Insight: Making Reading individualization Happen Part 3-Dealing with Data
This post is a continuation of a series exploring instruction through reading individualization. Check out the other posts as well!
Mastering Student Data for Differentiation
Of course, individualization cannot happen unless data can be easily amassed and collated. The first task is rather easy; the second is not. Increasingly, technology is assisting us in understanding student strengths and weaknesses, but we must continue to recognize the need for effective data in making individualization possible.
It works like this:
- The student is assessed using a standards-aligned diagnostic test.
- The test produces data that shows the strengths and weaknesses of the student based on each content standard.
- The teacher reflects on that data to make instructional decisions for the student.
- The teacher administers individualization activities and experiences to the student based on the data.
- Student work and/or repeated diagnostic testing provide data updates.
- The teacher modifies student learning activities based on updated data.
In theory, this will lead to a student addressing weaknesses in step 4 and that work will produce growth. Some difficulties may arise, though. Step 3 may be difficult because the data may be overwhelming. If a teacher cannot quickly and easily understand student strengths and weaknesses based on the data, he or she may give up on careful individualization. So, systems must be in place to produce data that teachers can easily understand and use. Step 4 may become overwhelming as well if the teacher feels he or she must create a vast amount of materials to meet the needs of individualization. Step 5 may include such frequent diagnostic testing that students become exhausted.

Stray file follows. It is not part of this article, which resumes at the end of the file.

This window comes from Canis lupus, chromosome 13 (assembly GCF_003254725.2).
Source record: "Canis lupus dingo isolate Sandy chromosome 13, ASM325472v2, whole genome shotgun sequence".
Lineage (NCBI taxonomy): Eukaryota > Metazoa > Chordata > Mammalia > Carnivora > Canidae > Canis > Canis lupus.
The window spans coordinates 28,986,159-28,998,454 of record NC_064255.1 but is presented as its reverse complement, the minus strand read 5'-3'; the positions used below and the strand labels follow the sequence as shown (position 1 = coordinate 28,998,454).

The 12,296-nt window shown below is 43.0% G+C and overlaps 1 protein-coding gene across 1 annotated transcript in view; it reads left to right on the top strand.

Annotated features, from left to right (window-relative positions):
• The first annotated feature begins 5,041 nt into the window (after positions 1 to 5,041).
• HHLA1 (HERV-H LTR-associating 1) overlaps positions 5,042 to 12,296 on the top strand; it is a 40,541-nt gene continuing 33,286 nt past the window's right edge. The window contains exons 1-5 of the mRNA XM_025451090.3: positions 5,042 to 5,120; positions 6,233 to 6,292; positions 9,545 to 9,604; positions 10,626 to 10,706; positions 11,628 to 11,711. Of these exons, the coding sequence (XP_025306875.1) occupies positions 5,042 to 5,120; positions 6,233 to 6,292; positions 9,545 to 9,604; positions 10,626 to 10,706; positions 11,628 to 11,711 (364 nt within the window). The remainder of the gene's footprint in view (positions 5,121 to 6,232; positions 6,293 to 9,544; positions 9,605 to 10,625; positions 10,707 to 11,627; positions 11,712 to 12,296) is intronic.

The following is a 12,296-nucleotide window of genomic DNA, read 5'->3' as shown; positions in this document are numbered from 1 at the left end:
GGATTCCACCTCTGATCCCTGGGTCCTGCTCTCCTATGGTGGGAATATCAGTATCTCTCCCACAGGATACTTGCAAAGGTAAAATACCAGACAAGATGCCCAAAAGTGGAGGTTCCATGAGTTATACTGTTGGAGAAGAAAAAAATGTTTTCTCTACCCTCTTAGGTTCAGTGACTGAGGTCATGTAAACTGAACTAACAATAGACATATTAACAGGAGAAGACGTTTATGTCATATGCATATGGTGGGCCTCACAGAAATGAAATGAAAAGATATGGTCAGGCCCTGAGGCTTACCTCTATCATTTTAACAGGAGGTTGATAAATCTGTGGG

Two solutions to the data burden present themselves: professional development and automation. Teachers may not know how to access data through technology, interpret that data, or connect that data to relevant learning activities. Professional development activities that provide instruction in the management of data and best practices in the use of data are essential to implementing differentiation through leveled readings.
Automation is increasingly possible and incredibly attractive. Digital resources that automatically complete any of the above steps are extraordinarily useful. For instance, if a resource serves content for students based on diagnostic reports, this can help a teacher with step 4. Or, if a resource aligns diagnostic data to standards, that can ease the burden of step 3. In evaluating and shopping for individualization resources, attention to the level of automation is key for successful data management, and ultimately of implementation.